English  |  正體中文  |  简体中文  |  Items with full text/Total items : 56826/90592 (63%)
Visitors : 12115962      Online Users : 125
RC Version 7.0 © Powered By DSPACE, MIT. Enhanced by NTU Library & TKU Library IR team.
Scope Tips:
  • please add "double quotation mark" for query phrases to get precise results
  • please goto advance search for comprehansive author search
  • Adv. Search
    HomeLoginUploadHelpAboutAdminister Goto mobile version
    Please use this identifier to cite or link to this item: http://tkuir.lib.tku.edu.tw:8080/dspace/handle/987654321/118651

    Title: Polarization Perception and Support for Democracy: The Case of Taiwan
    Authors: Hsiao, Yi-ching;Yu, Eric Chen-hua
    Keywords: party polarization;democracy;affect;issue;Taiwan
    Date: 2020-08
    Issue Date: 2020-06-01 12:11:29 (UTC+8)
    Abstract: Recently, the decline in support for democracy in consolidated democracies has gained substantial attention and provoked a heated scholarly debate (Foa and Mounk, 2016). As multiple reasons may contribute to explaining why citizens have lost faith in democratic systems, this article focuses on the linkage between political polarization and democratic support at the mass level. By using data from a recent survey conducted in Taiwan, we first construct two measures of party polarization—namely, the affective polarization score and perceived issue polarization score. While the former can be regarded as an identity-based polarization measure, the latter is a policy-based measure. Then, we explore the associations between the two polarization measures and various attitudes toward democracy. Our empirical findings suggest that Taiwanese people who have more diverse affects toward the two major parties are more likely to make a negative assessment of Taiwan’s current and future democracy and be less supportive of the democratic system. However, people who perceive a greater issue polarization between the two major parties do not necessarily have more positive or negative attitudes toward democracy. As an implication for future democratic development, this analysis suggests that affective party polarization may be harmful to the health of democracy.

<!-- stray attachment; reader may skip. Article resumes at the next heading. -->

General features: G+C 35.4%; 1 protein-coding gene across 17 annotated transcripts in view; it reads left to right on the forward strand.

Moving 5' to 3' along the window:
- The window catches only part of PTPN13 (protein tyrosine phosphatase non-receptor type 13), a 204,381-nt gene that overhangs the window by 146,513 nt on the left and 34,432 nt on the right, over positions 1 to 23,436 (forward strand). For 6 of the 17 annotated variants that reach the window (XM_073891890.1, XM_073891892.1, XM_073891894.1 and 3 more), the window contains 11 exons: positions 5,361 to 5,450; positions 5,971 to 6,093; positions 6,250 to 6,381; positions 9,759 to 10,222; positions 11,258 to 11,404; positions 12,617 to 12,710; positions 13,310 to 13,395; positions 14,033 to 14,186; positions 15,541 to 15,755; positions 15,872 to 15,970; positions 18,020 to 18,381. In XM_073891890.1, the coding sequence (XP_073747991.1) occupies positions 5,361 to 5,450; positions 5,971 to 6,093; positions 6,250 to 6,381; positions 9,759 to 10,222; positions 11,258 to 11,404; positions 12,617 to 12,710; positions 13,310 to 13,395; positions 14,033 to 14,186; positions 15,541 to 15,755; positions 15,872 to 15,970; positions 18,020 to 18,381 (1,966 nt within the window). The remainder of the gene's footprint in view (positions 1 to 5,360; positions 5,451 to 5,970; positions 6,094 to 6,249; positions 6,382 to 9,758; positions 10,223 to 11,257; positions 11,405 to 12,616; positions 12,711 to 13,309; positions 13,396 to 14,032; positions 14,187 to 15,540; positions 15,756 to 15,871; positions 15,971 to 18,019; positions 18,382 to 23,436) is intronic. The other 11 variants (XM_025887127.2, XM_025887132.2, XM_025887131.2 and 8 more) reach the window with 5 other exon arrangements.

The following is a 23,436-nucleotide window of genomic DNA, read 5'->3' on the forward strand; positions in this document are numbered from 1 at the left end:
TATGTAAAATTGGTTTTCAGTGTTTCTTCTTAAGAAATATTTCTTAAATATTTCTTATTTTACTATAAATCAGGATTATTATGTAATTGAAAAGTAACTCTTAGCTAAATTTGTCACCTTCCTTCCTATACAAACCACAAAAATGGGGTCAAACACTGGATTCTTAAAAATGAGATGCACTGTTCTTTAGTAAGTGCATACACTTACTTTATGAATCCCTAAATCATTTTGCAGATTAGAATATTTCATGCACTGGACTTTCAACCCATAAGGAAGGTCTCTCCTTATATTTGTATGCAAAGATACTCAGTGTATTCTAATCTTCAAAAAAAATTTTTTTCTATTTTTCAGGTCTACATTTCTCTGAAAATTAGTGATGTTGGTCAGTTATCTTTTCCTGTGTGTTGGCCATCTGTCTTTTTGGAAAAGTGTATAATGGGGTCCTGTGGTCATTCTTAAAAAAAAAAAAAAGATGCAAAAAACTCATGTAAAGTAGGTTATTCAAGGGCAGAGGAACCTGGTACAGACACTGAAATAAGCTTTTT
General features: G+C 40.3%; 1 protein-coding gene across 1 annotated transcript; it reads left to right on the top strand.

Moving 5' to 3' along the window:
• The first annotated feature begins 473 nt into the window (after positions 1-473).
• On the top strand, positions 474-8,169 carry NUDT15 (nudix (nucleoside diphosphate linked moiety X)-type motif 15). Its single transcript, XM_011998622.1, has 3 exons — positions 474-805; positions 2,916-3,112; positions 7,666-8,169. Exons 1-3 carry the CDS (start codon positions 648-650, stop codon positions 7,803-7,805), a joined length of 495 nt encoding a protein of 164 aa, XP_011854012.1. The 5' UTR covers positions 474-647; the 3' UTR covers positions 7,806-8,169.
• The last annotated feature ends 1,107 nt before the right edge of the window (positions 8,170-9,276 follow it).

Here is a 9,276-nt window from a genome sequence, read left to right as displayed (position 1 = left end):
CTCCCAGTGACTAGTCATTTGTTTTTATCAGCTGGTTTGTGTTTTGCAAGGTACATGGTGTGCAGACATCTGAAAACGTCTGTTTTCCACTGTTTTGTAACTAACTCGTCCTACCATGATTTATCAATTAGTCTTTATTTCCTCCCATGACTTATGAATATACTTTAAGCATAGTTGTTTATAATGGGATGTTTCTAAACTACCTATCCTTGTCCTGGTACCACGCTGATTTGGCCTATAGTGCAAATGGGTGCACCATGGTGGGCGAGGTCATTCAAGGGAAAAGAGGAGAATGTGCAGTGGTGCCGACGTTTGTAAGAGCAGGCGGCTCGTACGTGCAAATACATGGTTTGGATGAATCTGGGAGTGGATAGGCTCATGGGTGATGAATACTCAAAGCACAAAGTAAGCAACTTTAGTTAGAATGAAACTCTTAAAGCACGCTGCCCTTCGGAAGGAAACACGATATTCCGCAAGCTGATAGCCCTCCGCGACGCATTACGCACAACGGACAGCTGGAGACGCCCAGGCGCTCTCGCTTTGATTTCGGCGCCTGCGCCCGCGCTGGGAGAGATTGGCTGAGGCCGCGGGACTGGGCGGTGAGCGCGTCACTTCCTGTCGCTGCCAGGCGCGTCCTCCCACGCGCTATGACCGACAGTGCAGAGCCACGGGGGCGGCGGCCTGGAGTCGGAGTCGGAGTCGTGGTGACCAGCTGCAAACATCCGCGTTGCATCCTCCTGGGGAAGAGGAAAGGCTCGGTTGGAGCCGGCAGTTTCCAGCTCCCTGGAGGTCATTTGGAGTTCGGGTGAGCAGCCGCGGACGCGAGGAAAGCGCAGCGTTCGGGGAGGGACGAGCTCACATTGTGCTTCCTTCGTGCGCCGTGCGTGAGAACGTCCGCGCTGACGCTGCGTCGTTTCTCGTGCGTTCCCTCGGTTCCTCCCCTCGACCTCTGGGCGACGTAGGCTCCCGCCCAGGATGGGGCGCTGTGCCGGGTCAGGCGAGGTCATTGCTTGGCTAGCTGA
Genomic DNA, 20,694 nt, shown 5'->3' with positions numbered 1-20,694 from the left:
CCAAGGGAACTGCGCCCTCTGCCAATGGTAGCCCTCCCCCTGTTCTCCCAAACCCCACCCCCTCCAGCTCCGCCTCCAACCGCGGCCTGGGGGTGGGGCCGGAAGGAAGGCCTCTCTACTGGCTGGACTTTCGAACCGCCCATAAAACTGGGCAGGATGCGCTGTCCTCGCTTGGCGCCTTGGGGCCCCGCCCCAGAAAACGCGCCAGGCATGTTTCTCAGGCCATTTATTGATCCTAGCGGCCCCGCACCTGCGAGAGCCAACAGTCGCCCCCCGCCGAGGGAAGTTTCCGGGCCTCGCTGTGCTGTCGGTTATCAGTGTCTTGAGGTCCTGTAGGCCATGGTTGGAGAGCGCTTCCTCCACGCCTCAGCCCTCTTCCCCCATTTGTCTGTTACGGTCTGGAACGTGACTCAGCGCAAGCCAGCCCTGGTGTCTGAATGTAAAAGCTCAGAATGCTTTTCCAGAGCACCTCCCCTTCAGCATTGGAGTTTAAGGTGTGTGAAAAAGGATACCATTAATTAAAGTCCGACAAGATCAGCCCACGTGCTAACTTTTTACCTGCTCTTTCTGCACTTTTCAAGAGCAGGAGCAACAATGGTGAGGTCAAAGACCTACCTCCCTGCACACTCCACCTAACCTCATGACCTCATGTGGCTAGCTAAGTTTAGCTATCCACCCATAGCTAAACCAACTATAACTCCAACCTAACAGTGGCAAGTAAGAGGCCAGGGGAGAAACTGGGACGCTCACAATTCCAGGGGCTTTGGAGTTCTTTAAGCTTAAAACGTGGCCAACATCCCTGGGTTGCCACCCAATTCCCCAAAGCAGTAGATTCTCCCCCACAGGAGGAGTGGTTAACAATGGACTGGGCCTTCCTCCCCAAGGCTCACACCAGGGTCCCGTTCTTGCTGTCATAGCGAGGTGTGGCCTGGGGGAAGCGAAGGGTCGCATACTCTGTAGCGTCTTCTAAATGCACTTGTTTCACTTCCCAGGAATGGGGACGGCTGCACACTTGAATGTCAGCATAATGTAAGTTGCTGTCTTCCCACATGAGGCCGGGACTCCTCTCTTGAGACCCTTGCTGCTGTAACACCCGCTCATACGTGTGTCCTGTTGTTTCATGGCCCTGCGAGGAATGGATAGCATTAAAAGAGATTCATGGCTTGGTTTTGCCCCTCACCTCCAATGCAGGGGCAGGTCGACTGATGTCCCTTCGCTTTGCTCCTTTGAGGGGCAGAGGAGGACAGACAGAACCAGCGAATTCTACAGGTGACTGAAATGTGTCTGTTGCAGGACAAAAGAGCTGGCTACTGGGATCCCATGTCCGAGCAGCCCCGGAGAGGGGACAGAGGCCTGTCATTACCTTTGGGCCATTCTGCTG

Relation: Journal of Asian and African Studies
    DOI: 10.1177/0021909620911150
    Appears in Collections:[Graduate Institute & Department of Public Administration] Journal Article

    Files in This Item:

    File Description SizeFormat

    All items in 機構典藏 are protected by copyright, with all rights reserved.

    DSpace Software Copyright © 2002-2004  MIT &  Hewlett-Packard  /   Enhanced by   NTU Library & TKU Library IR teams. Copyright ©   - Feedback